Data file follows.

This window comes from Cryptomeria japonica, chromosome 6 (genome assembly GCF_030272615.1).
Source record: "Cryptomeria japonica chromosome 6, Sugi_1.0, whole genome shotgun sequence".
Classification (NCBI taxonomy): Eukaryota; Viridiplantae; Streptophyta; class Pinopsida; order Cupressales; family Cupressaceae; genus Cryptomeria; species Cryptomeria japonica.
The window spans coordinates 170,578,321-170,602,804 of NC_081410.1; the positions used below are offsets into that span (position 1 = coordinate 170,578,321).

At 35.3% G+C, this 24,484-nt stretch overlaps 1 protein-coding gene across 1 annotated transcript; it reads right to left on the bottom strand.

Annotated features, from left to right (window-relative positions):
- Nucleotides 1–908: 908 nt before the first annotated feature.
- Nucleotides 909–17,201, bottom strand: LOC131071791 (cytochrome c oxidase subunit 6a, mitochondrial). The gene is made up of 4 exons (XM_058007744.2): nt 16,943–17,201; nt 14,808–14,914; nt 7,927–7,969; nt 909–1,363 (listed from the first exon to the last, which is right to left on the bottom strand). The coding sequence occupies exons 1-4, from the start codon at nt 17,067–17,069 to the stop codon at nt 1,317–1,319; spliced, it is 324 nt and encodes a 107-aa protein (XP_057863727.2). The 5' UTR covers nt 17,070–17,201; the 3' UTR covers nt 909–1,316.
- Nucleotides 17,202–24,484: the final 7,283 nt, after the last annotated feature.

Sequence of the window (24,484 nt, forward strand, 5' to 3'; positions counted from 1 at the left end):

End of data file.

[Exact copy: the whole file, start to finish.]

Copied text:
This window comes from Cryptomeria japonica, chromosome 6 (genome assembly GCF_030272615.1).
Source record: "Cryptomeria japonica chromosome 6, Sugi_1.0, whole genome shotgun sequence".
Classification (NCBI taxonomy): Eukaryota; Viridiplantae; Streptophyta; class Pinopsida; order Cupressales; family Cupressaceae; genus Cryptomeria; species Cryptomeria japonica.
The window spans coordinates 170,578,321-170,602,804 of NC_081410.1; the positions used below are offsets into that span (position 1 = coordinate 170,578,321).

At 35.3% G+C, this 24,484-nt stretch overlaps 1 protein-coding gene across 1 annotated transcript; it reads right to left on the bottom strand.

Annotated features, from left to right (window-relative positions):
- Nucleotides 1–908: 908 nt before the first annotated feature.
- Nucleotides 909–17,201, bottom strand: LOC131071791 (cytochrome c oxidase subunit 6a, mitochondrial). The gene is made up of 4 exons (XM_058007744.2): nt 16,943–17,201; nt 14,808–14,914; nt 7,927–7,969; nt 909–1,363 (listed from the first exon to the last, which is right to left on the bottom strand). The coding sequence occupies exons 1-4, from the start codon at nt 17,067–17,069 to the stop codon at nt 1,317–1,319; spliced, it is 324 nt and encodes a 107-aa protein (XP_057863727.2). The 5' UTR covers nt 17,070–17,201; the 3' UTR covers nt 909–1,316.
- Nucleotides 17,202–24,484: the final 7,283 nt, after the last annotated feature.

Sequence of the window (24,484 nt, forward strand, 5' to 3'; positions counted from 1 at the left end):